Balancing work and life is not easy. Providing child care service during the day and winding down after working with children in the same space can be quite challenging, especially if the place is a part of your living room.
When Ashley Toole won a free makeover for her home daycare, I was really excited to work with a homecare provider but I had no idea about the space we will be transforming. We started a conversation via email and I learned that Ashley had challenges with children dumping toys out of bins and not cleaning them up.
Ashley takes care of 6 children, ages… ready? one, two, three, four, five, and six. This is quite a range in terms of interests and developmental levels. As you can imagine, the toddler is the busiest one, and you guessed it, he does most of the dumping because, yes, he is a toddler.
Ashley uses her dining room table for art and sensory activities with older children where she can provide more supervision in terms of proper use of the materials and small parts that are not safe for the younger ones. The living room play space is set up for free play and needs to be safe for all children at all times.
Our solution was to define 4 play areas (blocks, dramatic play, loose parts, cozy corner) and make it safe for independent exploration. With this plan in mind, we ventured out to the flee market and the local stores (yes, yes, it was Dollarama). We talked about ideas as we browsed the store and the market. I pointed towards — in my opinion — useful things and Ashley chose the items that she liked. It was very important for me to make sure she feels comfortable with her choices because she brings those items into her own home and will have to literally live with them. Shopping ate a large chunk of our time, so when we got back, we decided to mark the spaces, to visually sketch ideas and not to fuss over details to wrap it up in reasonable time.
The small house was used for storing blankets and large toys.
We moved the large toys to the basement and found a new home for blankets. We added just a few items to support family-based dramatic play scenarios, like clear jars that will later become sensory bottles and conical tubes with large pom-poms that look like ice-cream cones. I bet both 3- and 4-year-old girls would like them. I suggested adding more kitchen related items (plates, cups, spoons, pretend food) as they are an easy sell with the preschool crowd.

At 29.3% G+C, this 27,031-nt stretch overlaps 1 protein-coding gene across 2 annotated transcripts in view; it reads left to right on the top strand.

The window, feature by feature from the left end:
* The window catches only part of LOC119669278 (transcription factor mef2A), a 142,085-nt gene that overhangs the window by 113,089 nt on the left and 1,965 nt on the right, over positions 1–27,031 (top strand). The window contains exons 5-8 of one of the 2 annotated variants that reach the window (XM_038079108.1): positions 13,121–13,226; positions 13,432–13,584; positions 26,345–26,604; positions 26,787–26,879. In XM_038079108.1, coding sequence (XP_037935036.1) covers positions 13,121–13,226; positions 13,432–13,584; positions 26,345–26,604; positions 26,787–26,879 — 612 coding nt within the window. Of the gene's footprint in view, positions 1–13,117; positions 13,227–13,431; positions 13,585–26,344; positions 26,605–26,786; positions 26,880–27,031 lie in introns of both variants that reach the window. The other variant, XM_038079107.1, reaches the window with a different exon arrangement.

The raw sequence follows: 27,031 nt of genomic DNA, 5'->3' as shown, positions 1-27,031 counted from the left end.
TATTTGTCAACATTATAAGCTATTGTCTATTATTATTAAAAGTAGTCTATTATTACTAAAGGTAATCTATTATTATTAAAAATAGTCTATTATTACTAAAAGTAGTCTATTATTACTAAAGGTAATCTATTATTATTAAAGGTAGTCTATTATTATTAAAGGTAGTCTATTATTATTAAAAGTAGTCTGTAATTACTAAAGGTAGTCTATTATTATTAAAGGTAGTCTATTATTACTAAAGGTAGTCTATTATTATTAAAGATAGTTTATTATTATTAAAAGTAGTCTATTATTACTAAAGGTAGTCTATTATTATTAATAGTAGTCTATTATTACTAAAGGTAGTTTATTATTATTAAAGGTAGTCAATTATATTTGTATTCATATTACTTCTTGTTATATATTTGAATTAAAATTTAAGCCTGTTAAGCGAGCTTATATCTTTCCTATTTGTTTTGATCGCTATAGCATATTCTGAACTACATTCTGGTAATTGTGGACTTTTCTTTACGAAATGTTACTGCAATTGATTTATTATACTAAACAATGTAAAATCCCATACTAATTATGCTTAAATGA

We brought in a small table and put some loose parts on it. Later, it would be covered with some fabric and large-ish loose parts invitations on a tray.
There was an empty space next to the window with the large car ramp from the popular cartoon series.
We used one of the shelves for storage and table-top space. The baskets are deep enough to hide the visual clutter of toys yet children can see what’s inside when they come close. We chose to offer Lego Duplo, a farm animal set, cars, and cartoon characters for the start. The large space will be used for over-sized toys that will be rotated. The smaller amount of toys in each basket will make it easier to clean up, and it will be also easy to sort as the baskets can be used interchangeably. Put just one toy in each basket and cleaning turns into a sorting activity!
We added some trays for activities based on the toys on the shelf. Let me tell ya, it was not so easy to create a rescue scenario for a Paw Patrol team or a peaceful farm set up using only what was at hand… We talked about invitations to play that inspire children to tell stories and use their imagination and the importance of adding details like real leaves of felt to represent the grass for the cows.
I am pretty happy with the cozy corner that we created, well, in the corner. Adding a basket will make tidying up books easier. The soft mat will make sitting on the floor more comfortable and it provides a pleasant sensory experience. The soft toys, blankets, and a pillow send a message of comfort and peace, a good place wind down with a book or a favourite stuffy.
Now let me show you what Ashley has to remove out of that space, pack in ziplocks, and store in her basement. All of this!!! And it is a lot of work!
I want to thank Ashley for inviting me in her home daycare and letting me change it a bit. I hope it will be easier for her and her little ones to share this space that is now more structured, more visually organized, and that has way less stuff to pick up.
As I drove home from Ashley’s house, I thought about things that we have and how sometimes it is useful to put them aside to see the things we need. And often we don’t need much stuff to make our homes, our classrooms, and home daycares welcoming, functional, and beautiful.